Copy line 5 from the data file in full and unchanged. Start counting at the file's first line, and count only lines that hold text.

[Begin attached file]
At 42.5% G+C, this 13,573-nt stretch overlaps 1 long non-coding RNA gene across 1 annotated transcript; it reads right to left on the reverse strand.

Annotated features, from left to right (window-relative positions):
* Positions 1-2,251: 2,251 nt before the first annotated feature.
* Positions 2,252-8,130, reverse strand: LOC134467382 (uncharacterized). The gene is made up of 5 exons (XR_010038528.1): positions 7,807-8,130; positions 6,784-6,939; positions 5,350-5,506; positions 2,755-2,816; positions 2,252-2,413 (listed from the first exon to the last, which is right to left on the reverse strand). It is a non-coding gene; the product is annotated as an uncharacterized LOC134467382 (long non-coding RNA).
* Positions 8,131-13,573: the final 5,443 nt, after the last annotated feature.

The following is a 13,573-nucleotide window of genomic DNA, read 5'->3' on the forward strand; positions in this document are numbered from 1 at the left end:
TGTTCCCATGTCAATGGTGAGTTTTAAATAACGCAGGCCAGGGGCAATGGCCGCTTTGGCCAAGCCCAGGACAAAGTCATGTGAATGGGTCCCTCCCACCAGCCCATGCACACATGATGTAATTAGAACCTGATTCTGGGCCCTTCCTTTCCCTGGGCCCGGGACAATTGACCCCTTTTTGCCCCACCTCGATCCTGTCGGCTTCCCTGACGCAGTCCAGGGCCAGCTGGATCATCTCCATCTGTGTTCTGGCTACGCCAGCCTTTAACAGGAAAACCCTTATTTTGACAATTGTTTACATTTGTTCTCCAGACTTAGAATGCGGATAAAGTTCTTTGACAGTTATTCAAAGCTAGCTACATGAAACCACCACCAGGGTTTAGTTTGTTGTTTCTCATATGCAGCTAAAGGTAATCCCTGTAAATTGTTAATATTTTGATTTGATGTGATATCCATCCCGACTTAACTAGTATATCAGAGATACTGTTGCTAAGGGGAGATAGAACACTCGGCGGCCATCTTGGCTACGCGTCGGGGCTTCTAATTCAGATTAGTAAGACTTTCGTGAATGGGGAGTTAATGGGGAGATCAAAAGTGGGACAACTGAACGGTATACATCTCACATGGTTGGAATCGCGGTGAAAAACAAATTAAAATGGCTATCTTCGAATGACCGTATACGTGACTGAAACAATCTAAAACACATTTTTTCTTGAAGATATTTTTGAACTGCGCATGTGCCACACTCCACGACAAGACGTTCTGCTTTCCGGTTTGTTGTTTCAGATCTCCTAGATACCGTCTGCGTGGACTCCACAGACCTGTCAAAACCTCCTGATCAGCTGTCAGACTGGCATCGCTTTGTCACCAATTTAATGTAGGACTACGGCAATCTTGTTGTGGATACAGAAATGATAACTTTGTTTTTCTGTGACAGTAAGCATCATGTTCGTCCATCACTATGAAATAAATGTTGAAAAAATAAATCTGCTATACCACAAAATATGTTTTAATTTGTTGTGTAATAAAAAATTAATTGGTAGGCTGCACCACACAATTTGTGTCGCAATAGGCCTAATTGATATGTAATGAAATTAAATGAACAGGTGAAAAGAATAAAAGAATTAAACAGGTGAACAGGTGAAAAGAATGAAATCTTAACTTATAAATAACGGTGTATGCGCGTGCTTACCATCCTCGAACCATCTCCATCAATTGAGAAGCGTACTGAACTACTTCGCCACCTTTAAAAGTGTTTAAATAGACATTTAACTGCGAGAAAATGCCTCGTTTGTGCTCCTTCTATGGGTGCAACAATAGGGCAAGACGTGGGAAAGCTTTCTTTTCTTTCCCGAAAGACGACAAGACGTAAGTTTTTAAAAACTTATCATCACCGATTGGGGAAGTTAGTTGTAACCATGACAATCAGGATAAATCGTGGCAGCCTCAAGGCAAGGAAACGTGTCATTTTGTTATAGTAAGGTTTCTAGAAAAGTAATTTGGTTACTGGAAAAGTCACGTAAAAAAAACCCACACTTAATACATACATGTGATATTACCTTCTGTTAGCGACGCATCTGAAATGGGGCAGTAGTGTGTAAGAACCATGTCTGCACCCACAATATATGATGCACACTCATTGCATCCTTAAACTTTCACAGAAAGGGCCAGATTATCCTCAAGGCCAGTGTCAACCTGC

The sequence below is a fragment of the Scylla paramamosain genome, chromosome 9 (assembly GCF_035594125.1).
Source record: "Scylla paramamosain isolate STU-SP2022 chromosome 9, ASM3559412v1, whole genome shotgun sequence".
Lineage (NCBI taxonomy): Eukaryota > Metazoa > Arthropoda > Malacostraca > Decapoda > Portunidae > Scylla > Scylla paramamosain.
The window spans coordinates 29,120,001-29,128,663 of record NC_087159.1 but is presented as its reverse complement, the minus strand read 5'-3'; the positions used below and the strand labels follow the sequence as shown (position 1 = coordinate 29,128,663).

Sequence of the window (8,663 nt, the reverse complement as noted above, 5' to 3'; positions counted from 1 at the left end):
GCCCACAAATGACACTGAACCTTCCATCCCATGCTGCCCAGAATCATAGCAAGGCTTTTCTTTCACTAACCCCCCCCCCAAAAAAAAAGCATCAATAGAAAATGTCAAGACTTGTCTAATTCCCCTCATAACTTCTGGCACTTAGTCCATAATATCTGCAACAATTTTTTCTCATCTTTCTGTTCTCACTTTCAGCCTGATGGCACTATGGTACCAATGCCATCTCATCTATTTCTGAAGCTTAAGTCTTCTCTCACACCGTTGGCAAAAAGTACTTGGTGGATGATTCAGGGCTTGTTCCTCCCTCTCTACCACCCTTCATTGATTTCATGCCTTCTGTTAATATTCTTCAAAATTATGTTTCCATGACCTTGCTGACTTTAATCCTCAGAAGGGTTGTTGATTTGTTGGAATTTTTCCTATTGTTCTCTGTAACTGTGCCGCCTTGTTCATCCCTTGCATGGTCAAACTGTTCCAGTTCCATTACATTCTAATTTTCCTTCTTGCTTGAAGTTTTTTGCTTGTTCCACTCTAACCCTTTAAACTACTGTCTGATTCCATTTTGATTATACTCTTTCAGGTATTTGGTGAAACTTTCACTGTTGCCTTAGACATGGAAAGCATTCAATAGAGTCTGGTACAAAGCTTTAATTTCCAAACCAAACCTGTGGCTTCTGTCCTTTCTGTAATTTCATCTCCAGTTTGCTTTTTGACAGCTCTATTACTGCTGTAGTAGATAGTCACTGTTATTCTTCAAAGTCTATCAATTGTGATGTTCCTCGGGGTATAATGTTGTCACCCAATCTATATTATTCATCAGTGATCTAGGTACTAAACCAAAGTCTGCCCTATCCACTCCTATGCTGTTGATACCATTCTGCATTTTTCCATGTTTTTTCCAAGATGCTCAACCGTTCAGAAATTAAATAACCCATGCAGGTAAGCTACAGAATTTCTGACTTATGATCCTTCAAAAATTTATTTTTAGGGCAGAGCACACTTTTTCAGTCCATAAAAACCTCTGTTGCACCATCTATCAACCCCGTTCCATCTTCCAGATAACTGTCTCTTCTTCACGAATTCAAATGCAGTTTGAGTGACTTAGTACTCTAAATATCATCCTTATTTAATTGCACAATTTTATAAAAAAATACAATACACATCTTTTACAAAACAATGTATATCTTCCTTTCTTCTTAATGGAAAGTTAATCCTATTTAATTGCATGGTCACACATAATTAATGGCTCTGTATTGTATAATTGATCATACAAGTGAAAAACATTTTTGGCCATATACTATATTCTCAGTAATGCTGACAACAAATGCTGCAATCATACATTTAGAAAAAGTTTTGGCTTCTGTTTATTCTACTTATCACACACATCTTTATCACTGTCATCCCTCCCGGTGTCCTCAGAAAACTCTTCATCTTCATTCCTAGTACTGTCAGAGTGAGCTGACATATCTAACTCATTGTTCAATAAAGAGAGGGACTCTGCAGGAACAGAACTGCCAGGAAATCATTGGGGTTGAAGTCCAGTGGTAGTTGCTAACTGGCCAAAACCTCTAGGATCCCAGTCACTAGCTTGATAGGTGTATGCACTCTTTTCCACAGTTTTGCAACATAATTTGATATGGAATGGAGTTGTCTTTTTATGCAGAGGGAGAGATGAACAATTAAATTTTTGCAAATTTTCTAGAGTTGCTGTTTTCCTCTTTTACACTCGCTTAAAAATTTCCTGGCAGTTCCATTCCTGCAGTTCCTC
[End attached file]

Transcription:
* Positions 8,131-13,573: the final 5,443 nt, after the last annotated feature.